What To Do When Your Partner Doesn’t Listen To You When You Speak

July 9, 2019  |  


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Partners have so many conversations throughout the day, but that doesn’t mean they are listening to each other. There is a huge difference between hearing and listening–hearing is just one of our senses, a thing our ears are going to do whether we want them to do it or not. But listening is digesting what is being said. It’s taking a pause to comprehend what is being conveyed so you can respond with understanding, empathy and clarity.

Many couples have a big problem with listening. But that’s understandable.

“In all reality, it is impossible to be 100% plugged into life 100% of the time,” sexologist Martha Tara Lee told Elite Daily. “Most of the times we are going through life in hypnotic (semi-awake) states and don’t even know this, like during your morning routine or commute,” she explains. “Hence when your partner speaks to you during this time, you’re not listening and have no recollection of the conversation!”

While this can be annoying, you and your partner can change the way you communicate to eliminate the “zone out.”

“Rather than blame your partner for not listening, ask yourself if you can be a better communicator yourself first,” Lee reccomends.

Here are some more tips from the experts on how to resolve you relational listening problem:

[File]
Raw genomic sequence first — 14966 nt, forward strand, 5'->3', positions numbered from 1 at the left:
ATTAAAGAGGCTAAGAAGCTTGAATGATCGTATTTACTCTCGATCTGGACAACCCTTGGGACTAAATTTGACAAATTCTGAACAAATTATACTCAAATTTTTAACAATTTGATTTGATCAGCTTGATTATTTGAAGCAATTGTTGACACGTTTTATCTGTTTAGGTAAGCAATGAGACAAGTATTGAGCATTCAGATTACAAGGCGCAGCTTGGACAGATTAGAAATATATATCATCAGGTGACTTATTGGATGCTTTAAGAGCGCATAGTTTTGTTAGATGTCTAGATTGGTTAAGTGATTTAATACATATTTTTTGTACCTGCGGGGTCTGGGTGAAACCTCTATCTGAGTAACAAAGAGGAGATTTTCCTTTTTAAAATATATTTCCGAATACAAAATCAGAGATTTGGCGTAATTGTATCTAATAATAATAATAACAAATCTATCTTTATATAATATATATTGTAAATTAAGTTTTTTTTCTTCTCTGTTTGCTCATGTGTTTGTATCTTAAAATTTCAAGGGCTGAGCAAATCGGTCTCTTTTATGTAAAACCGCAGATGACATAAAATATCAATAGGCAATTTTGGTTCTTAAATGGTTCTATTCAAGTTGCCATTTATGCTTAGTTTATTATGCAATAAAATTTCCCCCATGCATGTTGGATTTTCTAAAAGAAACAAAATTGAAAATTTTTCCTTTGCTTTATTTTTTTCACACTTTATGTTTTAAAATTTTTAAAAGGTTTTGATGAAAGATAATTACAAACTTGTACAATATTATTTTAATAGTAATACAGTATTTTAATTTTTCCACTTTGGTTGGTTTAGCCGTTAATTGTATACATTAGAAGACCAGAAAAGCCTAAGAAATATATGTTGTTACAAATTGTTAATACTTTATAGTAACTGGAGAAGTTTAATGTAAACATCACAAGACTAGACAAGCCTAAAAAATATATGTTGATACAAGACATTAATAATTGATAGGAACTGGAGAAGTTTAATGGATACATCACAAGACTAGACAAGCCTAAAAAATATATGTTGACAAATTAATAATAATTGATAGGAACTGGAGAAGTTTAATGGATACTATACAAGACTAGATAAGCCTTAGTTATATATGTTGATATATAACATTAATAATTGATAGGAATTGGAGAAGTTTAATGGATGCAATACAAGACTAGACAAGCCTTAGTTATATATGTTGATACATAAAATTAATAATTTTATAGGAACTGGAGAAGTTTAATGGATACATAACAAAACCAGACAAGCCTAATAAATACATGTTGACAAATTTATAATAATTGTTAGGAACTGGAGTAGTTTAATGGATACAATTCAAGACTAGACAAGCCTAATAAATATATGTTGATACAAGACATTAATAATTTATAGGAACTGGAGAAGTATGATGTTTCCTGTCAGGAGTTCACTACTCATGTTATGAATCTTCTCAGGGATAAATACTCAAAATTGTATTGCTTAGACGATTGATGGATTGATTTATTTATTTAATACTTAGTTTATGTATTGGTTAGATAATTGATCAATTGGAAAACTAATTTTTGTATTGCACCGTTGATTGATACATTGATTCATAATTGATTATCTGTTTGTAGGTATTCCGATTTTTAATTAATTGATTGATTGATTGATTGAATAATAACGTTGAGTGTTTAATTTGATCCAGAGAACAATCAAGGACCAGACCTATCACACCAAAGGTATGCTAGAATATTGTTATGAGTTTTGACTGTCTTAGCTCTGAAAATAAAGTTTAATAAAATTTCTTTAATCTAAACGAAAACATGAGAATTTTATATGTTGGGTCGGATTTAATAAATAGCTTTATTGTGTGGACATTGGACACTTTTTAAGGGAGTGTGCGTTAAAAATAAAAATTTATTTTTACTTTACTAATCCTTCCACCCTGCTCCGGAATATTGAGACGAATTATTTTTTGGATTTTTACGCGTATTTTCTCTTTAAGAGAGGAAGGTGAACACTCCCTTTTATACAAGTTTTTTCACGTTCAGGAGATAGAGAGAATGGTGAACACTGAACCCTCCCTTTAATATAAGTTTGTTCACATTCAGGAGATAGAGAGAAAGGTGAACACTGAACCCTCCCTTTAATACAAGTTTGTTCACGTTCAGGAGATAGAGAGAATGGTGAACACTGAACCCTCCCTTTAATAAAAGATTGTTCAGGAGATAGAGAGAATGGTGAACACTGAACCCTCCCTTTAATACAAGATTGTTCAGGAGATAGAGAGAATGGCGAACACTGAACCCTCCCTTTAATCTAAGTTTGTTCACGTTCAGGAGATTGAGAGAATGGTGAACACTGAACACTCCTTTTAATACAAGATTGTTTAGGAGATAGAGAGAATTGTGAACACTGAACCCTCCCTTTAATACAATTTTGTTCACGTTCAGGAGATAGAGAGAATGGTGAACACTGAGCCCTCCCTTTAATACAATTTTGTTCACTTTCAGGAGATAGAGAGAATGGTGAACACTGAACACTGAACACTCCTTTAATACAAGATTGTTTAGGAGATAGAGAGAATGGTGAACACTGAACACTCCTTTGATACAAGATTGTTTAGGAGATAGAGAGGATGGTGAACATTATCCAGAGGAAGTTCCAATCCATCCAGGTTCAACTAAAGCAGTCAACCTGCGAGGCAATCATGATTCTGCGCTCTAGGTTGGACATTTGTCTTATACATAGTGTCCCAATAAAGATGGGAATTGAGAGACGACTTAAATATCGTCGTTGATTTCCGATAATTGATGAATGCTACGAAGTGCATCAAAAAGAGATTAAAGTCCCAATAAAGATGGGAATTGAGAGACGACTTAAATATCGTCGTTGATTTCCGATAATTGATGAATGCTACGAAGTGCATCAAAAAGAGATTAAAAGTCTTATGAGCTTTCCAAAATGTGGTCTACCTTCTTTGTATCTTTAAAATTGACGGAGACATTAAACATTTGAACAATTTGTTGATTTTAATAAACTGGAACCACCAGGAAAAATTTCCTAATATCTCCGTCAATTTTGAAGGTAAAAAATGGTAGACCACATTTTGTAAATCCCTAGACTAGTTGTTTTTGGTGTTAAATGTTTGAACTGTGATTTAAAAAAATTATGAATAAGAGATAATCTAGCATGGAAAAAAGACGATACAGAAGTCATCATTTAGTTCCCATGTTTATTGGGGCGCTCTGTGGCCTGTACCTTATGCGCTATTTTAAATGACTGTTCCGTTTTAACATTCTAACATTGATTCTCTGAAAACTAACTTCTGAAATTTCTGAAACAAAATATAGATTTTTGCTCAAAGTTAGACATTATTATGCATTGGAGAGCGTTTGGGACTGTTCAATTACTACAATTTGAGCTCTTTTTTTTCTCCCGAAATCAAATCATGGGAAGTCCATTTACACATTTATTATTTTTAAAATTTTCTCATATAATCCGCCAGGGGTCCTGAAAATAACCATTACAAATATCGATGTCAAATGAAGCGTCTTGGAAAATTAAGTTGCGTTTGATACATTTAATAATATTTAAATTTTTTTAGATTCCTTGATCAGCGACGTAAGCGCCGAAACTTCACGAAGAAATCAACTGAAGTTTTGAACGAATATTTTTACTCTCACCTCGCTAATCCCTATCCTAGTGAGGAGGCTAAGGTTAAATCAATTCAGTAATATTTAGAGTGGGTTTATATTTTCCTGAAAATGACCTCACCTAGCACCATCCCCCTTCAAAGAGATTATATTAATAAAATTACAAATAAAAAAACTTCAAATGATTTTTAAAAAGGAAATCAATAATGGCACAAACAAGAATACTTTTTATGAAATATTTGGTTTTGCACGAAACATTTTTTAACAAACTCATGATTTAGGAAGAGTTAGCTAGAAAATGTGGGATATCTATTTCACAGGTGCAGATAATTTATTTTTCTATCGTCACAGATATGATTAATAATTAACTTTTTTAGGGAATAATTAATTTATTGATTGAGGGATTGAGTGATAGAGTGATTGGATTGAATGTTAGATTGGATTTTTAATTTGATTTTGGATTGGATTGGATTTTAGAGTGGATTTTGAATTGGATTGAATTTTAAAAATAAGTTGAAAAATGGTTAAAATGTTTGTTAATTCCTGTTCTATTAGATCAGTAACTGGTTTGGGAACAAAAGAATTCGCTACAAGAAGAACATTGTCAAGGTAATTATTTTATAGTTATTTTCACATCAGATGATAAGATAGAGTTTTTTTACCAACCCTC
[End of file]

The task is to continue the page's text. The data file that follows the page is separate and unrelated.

Acknowledge There Is A Problem 

Sometimes you just have to tell your partner that you all are having issues. But since you don’t want it to become blaming wars, start with yourself.

“Take ownership,” Lee told Elite Dailey. Tell your partner,  “I want us to try a few new things so we are better in communicating and have less misunderstandings. Is it OK?” Lee said.

Ask For Attention

This one may be obvious, but it can be hard. “Ask for their attention and time,” Lee advised.

Say, “May I have your attention for five minutes?”

Less Talking, More Touching 

“Establish touch or eye-contact,” Lee reccomends.  “Use your intuition to sense that they are present (not in their mind or distracted in their own thoughts) when you speak.”

Give Them The Highlights

Don’t waste time giving every little detail. Highlight the key points and keep it pushing.

“Repeat back to you the critical information,” Lee advised. “It takes time to be a good listener too! You do not want to alienate your partner, only to be more effective in communicating with them.”

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